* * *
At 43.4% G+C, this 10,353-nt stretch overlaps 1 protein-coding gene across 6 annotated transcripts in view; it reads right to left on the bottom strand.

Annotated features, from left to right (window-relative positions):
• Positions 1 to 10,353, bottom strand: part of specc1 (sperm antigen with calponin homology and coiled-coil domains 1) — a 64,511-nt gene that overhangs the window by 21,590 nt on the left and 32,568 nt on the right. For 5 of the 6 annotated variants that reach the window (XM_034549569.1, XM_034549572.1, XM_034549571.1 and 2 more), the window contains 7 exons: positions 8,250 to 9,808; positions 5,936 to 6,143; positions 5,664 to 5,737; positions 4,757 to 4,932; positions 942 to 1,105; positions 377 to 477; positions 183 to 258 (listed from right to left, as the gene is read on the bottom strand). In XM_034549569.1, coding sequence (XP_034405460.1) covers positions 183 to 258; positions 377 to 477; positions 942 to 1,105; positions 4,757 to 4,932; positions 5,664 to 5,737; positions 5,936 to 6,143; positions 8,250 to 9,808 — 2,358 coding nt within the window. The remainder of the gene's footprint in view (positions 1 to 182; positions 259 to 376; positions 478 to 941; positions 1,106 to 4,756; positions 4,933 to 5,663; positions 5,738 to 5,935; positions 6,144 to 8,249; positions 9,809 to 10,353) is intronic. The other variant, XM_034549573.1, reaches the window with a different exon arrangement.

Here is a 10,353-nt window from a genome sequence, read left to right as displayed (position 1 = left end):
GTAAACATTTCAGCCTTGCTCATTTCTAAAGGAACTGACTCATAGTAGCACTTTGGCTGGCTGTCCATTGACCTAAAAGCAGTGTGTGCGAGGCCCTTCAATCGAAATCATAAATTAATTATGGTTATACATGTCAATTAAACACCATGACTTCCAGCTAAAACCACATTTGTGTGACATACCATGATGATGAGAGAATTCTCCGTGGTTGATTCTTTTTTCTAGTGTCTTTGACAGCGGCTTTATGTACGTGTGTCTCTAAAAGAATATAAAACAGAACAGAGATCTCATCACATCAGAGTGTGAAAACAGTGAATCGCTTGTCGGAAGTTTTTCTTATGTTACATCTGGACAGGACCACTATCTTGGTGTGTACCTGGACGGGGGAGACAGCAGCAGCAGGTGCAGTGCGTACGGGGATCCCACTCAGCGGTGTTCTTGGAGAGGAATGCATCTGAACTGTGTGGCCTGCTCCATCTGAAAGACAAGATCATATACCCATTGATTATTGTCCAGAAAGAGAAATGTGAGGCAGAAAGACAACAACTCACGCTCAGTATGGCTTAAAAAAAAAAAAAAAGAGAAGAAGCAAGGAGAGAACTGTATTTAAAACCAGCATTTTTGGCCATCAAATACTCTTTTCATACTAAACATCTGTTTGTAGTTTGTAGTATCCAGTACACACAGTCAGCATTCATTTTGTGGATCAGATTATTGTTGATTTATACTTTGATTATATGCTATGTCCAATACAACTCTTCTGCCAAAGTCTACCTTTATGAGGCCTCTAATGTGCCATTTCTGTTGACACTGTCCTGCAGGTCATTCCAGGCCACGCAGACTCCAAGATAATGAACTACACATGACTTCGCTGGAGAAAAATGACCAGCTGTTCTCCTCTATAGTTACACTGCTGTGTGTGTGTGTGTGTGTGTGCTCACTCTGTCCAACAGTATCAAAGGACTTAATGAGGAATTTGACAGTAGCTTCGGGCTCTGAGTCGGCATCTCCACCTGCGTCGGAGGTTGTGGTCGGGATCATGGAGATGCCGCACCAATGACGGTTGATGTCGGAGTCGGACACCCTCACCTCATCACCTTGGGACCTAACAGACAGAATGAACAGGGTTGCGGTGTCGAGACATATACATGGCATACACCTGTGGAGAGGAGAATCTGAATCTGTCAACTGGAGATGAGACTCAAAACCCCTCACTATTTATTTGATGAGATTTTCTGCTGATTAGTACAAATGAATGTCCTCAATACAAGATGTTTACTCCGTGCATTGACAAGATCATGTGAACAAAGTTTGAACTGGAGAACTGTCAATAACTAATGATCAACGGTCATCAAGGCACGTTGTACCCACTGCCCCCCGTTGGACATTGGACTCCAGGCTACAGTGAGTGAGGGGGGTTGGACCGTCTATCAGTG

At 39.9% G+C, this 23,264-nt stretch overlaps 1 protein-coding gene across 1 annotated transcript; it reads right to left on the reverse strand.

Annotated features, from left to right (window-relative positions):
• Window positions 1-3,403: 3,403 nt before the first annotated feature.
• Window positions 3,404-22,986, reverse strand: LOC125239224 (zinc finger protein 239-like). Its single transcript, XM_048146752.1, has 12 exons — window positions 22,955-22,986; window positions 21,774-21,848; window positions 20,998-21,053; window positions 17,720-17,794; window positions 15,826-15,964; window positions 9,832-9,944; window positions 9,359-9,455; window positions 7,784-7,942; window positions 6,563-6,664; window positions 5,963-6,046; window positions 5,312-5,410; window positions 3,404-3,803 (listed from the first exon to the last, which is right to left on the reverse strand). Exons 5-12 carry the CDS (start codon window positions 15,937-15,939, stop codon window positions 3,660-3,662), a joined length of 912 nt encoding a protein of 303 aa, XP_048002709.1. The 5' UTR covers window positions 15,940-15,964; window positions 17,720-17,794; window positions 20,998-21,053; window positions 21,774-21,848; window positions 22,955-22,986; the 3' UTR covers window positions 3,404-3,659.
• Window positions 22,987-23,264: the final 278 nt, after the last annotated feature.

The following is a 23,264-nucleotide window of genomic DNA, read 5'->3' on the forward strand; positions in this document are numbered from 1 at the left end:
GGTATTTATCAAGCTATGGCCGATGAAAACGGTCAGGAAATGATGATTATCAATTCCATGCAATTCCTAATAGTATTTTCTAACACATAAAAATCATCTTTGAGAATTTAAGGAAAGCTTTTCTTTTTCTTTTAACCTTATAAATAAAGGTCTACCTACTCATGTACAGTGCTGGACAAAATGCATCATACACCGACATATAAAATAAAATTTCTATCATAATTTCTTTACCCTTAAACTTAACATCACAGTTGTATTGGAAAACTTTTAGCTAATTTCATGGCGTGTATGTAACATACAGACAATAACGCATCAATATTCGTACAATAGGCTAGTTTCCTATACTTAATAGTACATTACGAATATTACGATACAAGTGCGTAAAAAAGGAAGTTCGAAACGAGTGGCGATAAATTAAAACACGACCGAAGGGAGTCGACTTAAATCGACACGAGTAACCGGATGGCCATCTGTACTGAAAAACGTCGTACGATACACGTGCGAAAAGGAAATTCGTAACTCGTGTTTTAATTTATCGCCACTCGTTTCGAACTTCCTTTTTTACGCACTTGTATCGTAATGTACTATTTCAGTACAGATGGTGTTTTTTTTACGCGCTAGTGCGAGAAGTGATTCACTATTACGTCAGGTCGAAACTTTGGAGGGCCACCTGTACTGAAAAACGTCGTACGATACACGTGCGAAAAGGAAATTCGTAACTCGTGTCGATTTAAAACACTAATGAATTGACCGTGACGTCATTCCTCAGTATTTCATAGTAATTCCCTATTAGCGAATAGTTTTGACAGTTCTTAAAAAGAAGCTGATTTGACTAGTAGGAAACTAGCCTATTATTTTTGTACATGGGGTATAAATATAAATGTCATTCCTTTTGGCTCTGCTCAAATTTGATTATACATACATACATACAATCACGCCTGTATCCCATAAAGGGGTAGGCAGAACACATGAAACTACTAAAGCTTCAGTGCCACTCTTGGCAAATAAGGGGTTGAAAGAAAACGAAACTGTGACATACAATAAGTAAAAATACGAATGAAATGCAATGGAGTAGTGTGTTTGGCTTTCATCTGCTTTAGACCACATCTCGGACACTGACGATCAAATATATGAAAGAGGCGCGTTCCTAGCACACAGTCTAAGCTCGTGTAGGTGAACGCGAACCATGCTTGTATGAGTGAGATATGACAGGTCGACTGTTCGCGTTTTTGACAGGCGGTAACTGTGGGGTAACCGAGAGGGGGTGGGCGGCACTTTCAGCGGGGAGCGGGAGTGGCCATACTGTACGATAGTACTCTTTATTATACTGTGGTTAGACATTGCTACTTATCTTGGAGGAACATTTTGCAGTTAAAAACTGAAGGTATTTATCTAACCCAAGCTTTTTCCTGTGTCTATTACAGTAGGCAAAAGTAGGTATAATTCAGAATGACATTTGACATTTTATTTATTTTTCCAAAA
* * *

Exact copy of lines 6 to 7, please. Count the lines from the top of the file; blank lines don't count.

At 39.9% G+C, this 23,264-nt stretch overlaps 1 protein-coding gene across 1 annotated transcript; it reads right to left on the reverse strand.

Annotated features, from left to right (window-relative positions):